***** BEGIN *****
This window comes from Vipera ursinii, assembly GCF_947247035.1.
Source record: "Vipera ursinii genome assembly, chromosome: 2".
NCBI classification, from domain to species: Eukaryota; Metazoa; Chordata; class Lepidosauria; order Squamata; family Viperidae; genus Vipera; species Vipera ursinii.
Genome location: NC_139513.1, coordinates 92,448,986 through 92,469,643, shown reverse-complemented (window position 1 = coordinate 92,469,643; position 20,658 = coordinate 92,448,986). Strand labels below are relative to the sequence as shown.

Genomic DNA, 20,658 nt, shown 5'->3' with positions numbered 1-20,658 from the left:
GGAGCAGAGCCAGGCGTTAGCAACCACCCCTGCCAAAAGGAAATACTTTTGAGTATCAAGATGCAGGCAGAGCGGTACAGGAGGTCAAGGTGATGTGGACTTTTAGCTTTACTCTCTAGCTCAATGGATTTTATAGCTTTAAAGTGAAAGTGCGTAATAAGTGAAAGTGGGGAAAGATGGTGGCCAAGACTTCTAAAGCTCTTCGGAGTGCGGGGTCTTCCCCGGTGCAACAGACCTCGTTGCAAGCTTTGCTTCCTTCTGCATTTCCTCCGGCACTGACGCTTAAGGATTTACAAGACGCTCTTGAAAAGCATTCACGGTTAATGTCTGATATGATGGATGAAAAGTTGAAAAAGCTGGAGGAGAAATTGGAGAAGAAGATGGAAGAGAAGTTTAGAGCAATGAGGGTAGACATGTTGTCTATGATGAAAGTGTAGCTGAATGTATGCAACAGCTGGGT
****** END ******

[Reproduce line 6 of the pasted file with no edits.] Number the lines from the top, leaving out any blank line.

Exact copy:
GGAGCAGAGCCAGGCGTTAGCAACCACCCCTGCCAAAAGGAAATACTTTTGAGTATCAAGATGCAGGCAGAGCGGTACAGGAGGTCAAGGTGATGTGGACTTTTAGCTTTACTCTCTAGCTCAATGGATTTTATAGCTTTAAAGTGAAAGTGCGTAATAAGTGAAAGTGGGGAAAGATGGTGGCCAAGACTTCTAAAGCTCTTCGGAGTGCGGGGTCTTCCCCGGTGCAACAGACCTCGTTGCAAGCTTTGCTTCCTTCTGCATTTCCTCCGGCACTGACGCTTAAGGATTTACAAGACGCTCTTGAAAAGCATTCACGGTTAATGTCTGATATGATGGATGAAAAGTTGAAAAAGCTGGAGGAGAAATTGGAGAAGAAGATGGAAGAGAAGTTTAGAGCAATGAGGGTAGACATGTTGTCTATGATGAAAGTGTAGCTGAATGTATGCAACAGCTGGGT